MADELIA, Minn. (KMSP) - Downtown Madelia looks drastically different than it did one year ago, but financially there is still a lot of recovery that has to happen.
Krystal Hernandez is anxious to get her La Plaza Fiesta Mexican Restaurant and market back to Main Street. She owns one of nine businesses that were forced to temporarily relocate after a blaze last year ripped through seven century-old buildings, leaving a massive hole downtown.
“It's crazy we have buildings standing here in a year,” said Hernandez. “It's crazy.”
“It's home and it has been for many years,” said Jim Petersen runs a Culligan store. Culligan is first of two businesses to return to the burned out block so far.
“Almost everyone who owns buildings here grew up here...we’re born here,” said Petersen. “It's probably not the best business decision we've ever made, but it was the right thing to do.”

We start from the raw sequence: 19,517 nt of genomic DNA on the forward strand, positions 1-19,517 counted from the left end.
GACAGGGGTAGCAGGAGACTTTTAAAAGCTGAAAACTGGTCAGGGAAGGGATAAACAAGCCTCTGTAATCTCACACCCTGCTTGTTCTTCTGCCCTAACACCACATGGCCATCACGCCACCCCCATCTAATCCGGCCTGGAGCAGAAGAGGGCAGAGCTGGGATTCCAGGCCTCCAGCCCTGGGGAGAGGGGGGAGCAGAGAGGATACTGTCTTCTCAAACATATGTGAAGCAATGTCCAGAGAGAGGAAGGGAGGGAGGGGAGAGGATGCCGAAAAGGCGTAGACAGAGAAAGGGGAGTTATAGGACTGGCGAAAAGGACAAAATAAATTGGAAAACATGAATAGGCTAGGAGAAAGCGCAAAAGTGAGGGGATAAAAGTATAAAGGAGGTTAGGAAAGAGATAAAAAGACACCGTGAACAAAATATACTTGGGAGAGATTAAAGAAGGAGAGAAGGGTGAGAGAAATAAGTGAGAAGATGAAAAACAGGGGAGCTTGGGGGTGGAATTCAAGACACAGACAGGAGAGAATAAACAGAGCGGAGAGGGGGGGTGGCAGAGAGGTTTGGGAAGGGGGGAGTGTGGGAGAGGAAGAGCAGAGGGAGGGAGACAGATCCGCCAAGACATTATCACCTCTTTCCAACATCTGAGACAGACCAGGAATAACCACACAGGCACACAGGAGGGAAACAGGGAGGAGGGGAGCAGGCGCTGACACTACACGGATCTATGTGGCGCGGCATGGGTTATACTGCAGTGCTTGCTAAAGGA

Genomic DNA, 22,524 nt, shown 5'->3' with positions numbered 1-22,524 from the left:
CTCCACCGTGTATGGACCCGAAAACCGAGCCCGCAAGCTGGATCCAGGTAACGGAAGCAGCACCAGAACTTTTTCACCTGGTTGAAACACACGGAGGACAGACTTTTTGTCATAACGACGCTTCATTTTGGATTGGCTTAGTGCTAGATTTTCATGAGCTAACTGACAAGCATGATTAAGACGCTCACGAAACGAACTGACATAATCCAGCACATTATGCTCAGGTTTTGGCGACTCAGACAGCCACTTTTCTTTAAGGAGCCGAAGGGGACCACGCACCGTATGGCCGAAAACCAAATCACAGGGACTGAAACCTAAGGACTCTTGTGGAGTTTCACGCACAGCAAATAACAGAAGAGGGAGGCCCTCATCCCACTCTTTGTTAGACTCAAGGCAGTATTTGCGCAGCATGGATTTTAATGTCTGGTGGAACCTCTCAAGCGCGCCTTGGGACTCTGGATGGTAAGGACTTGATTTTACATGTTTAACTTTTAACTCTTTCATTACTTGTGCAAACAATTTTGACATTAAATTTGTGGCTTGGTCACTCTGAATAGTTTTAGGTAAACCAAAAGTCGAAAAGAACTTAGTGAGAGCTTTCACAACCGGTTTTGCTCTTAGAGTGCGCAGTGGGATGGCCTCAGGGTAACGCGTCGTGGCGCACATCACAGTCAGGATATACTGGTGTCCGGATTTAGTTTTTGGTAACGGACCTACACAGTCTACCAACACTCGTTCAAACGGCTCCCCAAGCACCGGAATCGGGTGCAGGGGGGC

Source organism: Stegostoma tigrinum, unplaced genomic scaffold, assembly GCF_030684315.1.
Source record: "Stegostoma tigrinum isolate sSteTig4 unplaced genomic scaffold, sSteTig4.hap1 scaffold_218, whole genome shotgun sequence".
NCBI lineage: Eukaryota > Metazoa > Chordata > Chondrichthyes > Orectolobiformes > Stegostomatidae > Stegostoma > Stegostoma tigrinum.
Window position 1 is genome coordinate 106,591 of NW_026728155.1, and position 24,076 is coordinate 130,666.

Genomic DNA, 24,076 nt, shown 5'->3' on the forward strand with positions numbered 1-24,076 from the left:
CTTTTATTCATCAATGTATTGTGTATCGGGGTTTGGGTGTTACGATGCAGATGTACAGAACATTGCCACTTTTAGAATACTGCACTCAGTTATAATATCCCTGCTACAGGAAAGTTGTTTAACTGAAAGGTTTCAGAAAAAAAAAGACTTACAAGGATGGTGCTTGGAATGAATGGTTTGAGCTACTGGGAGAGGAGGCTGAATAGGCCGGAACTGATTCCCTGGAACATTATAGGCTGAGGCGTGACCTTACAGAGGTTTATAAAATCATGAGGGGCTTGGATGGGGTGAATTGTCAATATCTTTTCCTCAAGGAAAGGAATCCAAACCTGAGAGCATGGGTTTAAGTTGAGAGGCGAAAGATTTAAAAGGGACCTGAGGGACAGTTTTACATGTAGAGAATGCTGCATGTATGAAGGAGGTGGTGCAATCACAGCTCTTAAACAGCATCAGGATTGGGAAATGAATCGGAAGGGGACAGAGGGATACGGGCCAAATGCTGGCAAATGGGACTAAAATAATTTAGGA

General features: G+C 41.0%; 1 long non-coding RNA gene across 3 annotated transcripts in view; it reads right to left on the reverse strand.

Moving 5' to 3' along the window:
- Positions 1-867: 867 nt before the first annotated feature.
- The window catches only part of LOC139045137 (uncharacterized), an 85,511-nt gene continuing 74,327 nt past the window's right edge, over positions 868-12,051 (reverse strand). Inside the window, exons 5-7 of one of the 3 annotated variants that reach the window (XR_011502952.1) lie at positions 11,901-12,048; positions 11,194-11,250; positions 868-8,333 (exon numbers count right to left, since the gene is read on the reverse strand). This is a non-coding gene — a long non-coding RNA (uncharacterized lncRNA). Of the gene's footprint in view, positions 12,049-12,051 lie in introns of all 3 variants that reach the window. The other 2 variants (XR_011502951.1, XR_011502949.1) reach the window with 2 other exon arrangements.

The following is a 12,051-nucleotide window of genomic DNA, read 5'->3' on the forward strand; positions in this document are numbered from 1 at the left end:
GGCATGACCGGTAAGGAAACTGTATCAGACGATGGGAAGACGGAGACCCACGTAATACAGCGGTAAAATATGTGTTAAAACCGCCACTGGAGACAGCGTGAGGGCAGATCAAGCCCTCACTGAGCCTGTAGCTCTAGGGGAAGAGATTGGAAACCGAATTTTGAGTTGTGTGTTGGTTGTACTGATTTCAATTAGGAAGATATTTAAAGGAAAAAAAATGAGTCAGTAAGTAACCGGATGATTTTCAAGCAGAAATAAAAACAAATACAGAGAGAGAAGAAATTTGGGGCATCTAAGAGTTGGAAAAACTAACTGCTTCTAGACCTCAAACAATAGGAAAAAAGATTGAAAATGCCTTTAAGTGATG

In the year since Feb. 3, 2016, fire donations have poured in upwards of half a million dollars, but rebuilding takes a lot more than that. The city and county have abated taxes, state aid passed, but later vetoed. Tom Osborne, who helped organize the Madelia Strong non-profit, says this left landlords, who own the new multi-million dollar block, in the red.
“There was money promised, it was built based on promises, but right now is still in limbo,” said Osborne.
Osborne says there's been a domino effect at stake over the past year. This hadn't been just an all or nothing success story for the business owners and landlords involved, but the entire town.
“You take 38-40 jobs off Main Street, it's going to affect grocery store, gas station, hospital, schools,” said Osborne. “The people that rebuilt are very, very unselfish to do what they did.”